Over the past forty years, cities have become increasingly global in orientation, delinking from their national hosts to participate in worldwide circuits of accumulation (Sassen 2001). Sub-Saharan African cities, however, are rarely considered global because they lack what many consider key indicators of globality, such as foreign direct investment, air traffic, and the presence of multinational headquarters. But even a brief visit to an African capital reveals the degree to which globalization touches urban development processes in Africa, reshaping lives and fortunes.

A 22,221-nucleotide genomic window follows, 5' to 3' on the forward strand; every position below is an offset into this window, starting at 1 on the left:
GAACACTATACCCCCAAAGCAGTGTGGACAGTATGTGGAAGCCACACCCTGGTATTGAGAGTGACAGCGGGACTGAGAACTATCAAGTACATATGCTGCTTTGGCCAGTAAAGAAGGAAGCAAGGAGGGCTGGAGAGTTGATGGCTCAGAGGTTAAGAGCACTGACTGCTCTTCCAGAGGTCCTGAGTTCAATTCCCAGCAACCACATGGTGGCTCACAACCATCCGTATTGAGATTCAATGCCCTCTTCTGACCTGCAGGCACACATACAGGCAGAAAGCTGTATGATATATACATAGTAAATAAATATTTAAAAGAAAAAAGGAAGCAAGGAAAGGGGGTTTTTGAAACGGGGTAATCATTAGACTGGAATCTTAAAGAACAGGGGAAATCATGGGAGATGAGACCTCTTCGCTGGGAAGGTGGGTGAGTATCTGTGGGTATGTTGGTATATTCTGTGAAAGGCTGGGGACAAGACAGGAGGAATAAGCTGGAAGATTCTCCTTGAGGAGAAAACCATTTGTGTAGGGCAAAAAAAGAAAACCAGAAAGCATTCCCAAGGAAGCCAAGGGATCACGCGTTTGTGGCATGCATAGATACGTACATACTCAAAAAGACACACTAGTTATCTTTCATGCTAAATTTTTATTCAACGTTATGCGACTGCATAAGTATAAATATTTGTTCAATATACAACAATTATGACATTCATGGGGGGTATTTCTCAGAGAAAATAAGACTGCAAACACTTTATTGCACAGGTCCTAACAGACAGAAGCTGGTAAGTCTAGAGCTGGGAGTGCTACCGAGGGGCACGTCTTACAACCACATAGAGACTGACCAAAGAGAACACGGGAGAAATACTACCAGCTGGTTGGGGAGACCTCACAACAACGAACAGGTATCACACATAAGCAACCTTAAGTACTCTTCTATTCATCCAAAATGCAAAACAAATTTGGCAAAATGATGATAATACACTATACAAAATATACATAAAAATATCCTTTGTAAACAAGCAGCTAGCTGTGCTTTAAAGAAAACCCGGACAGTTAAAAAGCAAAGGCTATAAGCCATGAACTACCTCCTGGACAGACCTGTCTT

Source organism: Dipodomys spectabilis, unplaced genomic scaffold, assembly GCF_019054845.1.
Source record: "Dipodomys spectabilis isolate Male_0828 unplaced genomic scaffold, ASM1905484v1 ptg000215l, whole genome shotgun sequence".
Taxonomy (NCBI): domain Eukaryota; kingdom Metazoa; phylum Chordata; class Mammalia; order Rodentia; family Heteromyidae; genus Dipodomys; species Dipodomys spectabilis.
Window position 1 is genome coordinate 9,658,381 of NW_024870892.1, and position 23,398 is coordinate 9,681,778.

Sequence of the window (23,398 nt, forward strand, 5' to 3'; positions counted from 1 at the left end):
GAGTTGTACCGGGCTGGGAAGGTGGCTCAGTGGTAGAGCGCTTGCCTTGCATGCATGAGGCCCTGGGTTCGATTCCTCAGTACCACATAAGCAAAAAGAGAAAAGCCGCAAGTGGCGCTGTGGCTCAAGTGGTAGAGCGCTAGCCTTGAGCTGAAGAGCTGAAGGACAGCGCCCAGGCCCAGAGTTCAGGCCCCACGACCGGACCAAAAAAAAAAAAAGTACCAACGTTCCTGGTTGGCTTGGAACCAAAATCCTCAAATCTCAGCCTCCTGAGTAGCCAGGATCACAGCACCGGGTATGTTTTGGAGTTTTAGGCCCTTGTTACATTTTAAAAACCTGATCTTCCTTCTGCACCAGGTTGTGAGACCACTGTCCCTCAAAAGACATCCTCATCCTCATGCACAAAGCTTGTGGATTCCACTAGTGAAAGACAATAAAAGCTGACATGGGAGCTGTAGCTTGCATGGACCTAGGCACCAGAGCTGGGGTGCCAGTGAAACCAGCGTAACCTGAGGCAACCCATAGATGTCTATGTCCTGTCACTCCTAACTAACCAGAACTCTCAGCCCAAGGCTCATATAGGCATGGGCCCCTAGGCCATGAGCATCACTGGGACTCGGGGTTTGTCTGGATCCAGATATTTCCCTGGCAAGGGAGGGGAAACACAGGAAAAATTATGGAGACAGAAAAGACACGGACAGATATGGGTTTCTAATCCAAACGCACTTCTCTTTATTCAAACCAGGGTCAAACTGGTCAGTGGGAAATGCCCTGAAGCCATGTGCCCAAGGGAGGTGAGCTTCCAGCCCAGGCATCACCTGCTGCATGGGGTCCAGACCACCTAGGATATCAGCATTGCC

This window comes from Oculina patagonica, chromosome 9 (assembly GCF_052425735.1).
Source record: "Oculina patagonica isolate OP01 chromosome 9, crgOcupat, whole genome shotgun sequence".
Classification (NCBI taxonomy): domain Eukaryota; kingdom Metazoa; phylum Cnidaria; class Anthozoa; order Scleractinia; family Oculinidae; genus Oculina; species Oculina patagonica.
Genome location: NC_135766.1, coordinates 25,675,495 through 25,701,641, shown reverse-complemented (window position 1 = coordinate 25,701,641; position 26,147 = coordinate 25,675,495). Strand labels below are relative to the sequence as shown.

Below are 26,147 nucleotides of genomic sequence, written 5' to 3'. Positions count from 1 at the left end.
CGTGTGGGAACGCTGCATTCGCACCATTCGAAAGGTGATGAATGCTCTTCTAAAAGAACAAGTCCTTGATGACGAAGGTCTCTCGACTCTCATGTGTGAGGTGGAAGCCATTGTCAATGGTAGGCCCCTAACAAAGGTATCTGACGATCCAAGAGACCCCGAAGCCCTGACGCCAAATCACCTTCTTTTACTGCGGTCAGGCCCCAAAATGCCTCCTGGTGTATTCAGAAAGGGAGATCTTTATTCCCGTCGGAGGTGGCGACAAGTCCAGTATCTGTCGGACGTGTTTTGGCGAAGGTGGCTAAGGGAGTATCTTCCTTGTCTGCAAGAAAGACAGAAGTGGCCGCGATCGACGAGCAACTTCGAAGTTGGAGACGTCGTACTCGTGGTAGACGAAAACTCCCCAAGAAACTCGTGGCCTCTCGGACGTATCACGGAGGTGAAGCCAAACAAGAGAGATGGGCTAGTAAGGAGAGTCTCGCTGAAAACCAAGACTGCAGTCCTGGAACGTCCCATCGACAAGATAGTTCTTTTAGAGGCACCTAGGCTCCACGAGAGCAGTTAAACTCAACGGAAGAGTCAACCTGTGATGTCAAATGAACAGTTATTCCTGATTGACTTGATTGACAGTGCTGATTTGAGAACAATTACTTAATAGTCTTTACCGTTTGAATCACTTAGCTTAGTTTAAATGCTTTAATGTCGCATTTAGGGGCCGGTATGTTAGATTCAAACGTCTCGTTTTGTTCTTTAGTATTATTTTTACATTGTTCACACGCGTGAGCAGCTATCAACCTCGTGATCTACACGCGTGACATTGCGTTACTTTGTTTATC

Accra, the capital of Ghana, is a perfect example. Strong economic growth over the past ten years, the discovery of oil off the coast, and an influx of new foreign investment have increased its profile worldwide and contributed to a massive boom in the service sector and in real estate (see Table 1). These forces were set in motion in the 1980s with Ghana’s adoption of structural adjustment programs, which led to deregulation, the privatization of state enterprises, and a turn toward national “business friendly” policies. Yet these changes alone do not fully account for the way Accra looks today—a city of elite islands of shopping malls, gated housing developments, luxury hotels, and new business parks amid a growing number of informal settlements and slums. [i] The Ghanaian government has played a large part in supporting the efforts of private real estate developers through direct investment in malls and new high-end communities, the provision of land, and tax abatements for new real estate developments. Yet no such support exists for the poor, who have largely been left to their own devices, encouraged, in municipal planning documents, to engage in “self-help” and to take personal responsibility for improving their lives and surroundings.